BBC shows off 'perceptive radio' that can alter scripts
- 23 May 2013
- From the section Technology
A radio that is able to change a broadcast depending on where you are and what you are doing has been demonstrated by the BBC.
The Perceptive Radio, made by the corporation's Research & Development North Lab, is said to be a world first.
The team produced a computer-generated radio drama where the script altered depending on factors such as weather.
The device was shown off at the Thinking Digital Conference in Gateshead.
The proof-of-concept drama, which used a computer-generated voice for one of the characters, could adapt on the fly according to data pulled from external sources.
For instance, it could make reference to local places which would differ depending on where in the world you were.
Or it would mention weather conditions that were dependent on what was happening in the real world - such as replacing the phrase "it's sunny outside" with "it's raining".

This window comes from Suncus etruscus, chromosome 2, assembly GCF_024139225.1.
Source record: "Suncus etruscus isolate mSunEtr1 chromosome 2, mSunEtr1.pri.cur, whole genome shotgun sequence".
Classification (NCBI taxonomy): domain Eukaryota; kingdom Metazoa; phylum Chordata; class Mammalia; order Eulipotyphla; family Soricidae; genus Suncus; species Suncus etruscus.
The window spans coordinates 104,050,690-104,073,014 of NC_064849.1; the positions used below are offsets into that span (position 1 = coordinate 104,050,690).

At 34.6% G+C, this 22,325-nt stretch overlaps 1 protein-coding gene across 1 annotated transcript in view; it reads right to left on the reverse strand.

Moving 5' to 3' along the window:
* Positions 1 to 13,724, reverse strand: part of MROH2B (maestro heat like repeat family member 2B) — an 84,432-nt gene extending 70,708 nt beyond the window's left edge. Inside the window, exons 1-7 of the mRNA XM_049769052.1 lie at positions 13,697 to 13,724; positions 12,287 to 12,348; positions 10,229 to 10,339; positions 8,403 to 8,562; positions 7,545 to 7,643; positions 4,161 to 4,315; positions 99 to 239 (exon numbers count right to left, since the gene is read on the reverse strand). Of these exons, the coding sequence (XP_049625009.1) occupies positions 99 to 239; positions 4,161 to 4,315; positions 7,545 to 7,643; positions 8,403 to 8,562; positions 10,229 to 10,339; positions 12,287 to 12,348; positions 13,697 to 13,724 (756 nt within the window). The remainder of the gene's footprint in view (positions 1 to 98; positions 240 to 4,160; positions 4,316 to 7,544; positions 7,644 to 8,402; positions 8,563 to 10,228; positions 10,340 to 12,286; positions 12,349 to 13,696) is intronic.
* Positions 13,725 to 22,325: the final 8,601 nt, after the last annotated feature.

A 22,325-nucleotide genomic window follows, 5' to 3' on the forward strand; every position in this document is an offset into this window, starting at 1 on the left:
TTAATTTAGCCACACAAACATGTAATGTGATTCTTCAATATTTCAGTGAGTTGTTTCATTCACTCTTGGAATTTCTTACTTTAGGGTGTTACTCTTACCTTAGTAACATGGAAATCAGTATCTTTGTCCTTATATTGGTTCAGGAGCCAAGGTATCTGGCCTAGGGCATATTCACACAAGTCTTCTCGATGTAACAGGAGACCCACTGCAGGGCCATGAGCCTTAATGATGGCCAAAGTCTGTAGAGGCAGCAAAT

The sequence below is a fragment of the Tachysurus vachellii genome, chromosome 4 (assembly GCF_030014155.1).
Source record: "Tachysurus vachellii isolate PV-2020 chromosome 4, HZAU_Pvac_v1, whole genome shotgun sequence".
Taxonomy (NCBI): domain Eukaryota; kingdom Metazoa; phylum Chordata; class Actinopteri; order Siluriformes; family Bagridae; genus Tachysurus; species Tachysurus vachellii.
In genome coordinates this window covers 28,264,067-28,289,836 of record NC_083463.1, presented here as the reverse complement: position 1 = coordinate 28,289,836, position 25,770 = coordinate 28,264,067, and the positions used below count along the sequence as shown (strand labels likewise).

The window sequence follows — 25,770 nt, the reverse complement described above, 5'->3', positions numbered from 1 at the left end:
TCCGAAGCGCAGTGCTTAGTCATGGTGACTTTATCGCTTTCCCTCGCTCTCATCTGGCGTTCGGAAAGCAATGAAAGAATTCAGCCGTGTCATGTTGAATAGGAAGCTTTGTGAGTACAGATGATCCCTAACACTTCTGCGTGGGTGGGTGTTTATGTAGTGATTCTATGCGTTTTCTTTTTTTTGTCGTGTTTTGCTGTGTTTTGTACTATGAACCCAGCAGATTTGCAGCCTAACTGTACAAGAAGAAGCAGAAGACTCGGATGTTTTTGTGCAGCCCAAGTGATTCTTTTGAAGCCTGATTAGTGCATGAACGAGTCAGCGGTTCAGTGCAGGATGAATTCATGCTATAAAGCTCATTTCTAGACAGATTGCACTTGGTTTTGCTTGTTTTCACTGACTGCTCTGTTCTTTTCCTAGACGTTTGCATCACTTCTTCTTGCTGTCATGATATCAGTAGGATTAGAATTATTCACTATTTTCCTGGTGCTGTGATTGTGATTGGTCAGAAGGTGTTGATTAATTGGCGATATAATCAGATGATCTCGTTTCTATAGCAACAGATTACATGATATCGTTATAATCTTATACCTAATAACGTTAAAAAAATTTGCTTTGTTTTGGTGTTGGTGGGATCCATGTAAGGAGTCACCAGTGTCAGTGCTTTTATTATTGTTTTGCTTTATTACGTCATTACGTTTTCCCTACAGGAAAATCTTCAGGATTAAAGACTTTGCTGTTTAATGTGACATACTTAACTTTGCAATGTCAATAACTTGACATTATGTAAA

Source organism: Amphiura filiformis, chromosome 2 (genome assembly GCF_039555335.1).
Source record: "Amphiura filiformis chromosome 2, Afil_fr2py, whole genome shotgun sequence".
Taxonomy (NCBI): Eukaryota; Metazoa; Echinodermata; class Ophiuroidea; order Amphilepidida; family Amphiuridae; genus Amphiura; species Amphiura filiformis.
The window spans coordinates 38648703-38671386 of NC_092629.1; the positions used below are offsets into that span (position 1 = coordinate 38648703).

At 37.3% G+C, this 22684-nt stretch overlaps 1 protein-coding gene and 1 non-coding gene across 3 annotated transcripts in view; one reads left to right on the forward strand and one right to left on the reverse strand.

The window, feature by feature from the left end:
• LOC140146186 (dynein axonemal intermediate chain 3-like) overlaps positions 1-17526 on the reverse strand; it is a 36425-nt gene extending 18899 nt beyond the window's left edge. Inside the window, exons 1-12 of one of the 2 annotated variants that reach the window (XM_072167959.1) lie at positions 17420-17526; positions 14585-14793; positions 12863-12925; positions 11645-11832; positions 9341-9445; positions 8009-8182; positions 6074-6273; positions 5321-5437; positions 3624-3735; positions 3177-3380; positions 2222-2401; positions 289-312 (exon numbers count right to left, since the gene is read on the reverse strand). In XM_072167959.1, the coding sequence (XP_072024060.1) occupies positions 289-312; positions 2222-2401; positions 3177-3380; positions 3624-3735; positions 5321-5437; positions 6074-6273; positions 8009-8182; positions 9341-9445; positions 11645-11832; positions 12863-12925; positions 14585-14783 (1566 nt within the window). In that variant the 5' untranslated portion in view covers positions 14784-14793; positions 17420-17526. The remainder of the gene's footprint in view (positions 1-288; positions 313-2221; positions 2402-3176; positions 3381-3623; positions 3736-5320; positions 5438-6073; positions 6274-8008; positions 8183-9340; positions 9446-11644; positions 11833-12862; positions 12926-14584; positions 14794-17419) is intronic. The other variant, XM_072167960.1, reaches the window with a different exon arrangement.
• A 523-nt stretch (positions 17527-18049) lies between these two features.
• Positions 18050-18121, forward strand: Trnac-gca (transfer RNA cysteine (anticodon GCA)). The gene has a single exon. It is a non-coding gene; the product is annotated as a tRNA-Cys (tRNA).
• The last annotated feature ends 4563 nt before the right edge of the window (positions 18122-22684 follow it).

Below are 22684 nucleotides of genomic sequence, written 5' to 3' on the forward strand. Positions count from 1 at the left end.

The model also included a microphone which can monitor background noise and determine whether to amplify certain sounds - such as speech - to improve the listening experience.
The team hoped this approach could lead to a more immersive listening experience.
"It's the early stages of looking at what next-generation broadcasting is," said Tony Churnside, a BBC technologist.
He added that until now radio broadcasting has been a one-size-fits-all experience - with the same content being broadcast to all, no matter their individual situation.
"Historically, our listeners have had either mono or stereo radios, but nowadays people are listening on such a variety of devices - the experience they're getting is really diverse."
He likened the radio technology to responsive web design, a technique which enables web pages to automatically change shape and configuration depending on what type of device they are being read on, such as a smartphone or tablet.
The team has created a website demonstrating a reactive radio drama based around a woman stuck in lift.
"It's a radio drama that we wanted to use to try and find out how much this localisation added to the experience of the listener," Mr Churnside added.
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